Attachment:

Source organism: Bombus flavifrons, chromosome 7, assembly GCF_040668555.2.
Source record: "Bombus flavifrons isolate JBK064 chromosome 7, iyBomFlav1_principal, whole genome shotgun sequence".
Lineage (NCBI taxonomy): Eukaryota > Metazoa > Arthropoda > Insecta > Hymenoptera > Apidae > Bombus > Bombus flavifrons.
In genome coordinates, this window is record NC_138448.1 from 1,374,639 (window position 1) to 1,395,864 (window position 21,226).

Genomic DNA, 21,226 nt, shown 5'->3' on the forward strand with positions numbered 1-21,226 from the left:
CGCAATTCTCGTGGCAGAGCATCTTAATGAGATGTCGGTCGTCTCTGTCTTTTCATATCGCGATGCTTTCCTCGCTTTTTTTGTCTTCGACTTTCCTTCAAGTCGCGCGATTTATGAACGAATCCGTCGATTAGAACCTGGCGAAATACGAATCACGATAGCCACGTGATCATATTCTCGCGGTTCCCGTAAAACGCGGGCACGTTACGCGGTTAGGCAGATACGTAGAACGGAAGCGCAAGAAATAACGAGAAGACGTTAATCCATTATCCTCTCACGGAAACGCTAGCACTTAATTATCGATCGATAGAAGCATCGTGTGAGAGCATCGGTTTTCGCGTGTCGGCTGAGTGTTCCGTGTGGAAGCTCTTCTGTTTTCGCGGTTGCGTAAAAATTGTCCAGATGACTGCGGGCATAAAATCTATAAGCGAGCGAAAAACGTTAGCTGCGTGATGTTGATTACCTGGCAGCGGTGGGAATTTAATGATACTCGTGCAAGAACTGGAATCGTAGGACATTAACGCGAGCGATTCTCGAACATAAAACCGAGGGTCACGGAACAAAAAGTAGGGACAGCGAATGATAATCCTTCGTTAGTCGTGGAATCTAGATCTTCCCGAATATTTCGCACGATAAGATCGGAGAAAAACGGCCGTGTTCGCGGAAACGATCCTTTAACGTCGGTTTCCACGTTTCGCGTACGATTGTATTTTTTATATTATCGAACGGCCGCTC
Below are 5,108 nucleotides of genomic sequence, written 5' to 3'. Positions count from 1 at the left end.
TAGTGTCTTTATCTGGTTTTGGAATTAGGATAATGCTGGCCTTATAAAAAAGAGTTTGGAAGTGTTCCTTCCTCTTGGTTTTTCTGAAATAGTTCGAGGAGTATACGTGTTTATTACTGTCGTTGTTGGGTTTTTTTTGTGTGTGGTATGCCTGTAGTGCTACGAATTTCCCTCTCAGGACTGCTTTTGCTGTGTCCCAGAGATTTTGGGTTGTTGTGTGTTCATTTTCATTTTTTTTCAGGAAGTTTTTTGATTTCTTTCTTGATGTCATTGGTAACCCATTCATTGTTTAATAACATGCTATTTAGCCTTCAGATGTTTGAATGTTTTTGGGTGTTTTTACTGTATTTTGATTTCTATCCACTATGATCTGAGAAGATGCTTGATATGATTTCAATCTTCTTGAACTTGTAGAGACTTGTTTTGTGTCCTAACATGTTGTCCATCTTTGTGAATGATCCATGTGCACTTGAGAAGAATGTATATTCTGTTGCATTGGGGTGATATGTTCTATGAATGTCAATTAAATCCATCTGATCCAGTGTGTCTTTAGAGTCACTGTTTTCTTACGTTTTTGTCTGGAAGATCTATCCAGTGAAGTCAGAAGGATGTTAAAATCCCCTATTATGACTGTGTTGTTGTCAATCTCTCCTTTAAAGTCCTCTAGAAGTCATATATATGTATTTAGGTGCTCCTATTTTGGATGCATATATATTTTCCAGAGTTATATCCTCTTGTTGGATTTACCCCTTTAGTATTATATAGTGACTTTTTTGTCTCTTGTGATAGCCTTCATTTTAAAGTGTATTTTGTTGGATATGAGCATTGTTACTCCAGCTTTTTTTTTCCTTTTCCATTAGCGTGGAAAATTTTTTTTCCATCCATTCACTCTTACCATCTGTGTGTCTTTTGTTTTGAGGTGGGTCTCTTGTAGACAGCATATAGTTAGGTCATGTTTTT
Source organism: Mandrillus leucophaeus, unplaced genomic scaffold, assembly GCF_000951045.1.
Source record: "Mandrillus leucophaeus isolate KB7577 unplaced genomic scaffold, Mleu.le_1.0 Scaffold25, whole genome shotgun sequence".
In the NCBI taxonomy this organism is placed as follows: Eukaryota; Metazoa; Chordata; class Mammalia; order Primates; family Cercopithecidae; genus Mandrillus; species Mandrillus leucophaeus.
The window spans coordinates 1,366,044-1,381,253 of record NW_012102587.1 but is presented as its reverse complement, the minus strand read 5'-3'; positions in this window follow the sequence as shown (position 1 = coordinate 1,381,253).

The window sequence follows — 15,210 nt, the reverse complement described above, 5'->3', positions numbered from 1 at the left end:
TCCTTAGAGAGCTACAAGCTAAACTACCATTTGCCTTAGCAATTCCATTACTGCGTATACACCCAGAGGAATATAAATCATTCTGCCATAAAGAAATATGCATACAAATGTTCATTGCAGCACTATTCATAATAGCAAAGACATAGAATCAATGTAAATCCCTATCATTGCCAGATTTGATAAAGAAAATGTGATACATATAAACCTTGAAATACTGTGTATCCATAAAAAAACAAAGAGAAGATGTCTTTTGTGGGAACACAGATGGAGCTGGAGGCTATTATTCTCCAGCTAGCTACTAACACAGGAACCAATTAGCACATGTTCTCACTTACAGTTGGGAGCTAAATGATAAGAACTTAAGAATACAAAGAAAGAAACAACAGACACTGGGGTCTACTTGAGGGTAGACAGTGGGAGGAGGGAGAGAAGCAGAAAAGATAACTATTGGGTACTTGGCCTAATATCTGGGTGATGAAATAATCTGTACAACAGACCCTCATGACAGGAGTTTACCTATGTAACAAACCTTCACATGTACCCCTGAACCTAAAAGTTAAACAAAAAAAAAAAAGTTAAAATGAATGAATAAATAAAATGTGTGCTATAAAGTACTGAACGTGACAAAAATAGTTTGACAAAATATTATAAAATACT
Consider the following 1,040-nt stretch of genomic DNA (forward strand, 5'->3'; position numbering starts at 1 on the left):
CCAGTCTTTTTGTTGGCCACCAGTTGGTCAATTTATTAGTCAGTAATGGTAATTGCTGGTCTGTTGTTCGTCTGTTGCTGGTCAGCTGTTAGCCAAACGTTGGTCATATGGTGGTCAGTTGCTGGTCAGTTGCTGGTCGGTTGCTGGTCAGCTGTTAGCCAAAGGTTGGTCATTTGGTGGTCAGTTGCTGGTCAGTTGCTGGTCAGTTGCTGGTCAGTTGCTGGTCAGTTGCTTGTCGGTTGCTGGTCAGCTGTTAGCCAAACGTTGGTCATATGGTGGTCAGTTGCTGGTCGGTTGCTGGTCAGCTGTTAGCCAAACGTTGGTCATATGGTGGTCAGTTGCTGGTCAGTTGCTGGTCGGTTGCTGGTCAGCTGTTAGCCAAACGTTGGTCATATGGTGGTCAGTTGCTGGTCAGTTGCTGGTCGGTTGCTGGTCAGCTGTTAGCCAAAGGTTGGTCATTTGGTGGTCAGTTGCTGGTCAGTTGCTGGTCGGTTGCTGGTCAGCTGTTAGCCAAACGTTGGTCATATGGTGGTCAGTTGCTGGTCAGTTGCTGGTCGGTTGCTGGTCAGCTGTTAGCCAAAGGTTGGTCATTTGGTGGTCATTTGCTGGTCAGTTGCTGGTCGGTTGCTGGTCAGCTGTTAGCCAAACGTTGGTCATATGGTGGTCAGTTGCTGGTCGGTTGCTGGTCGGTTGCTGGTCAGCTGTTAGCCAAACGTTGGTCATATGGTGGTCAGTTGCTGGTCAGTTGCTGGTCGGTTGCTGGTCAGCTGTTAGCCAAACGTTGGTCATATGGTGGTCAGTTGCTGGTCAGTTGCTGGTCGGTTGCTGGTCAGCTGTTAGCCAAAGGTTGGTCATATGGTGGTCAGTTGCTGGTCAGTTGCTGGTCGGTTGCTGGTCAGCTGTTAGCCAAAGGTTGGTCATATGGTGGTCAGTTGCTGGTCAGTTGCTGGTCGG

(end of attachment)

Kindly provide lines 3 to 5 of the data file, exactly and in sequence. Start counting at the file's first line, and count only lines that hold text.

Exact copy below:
Lineage (NCBI taxonomy): Eukaryota > Metazoa > Arthropoda > Insecta > Hymenoptera > Apidae > Bombus > Bombus flavifrons.
In genome coordinates, this window is record NC_138448.1 from 1,374,639 (window position 1) to 1,395,864 (window position 21,226).

Genomic DNA, 21,226 nt, shown 5'->3' on the forward strand with positions numbered 1-21,226 from the left: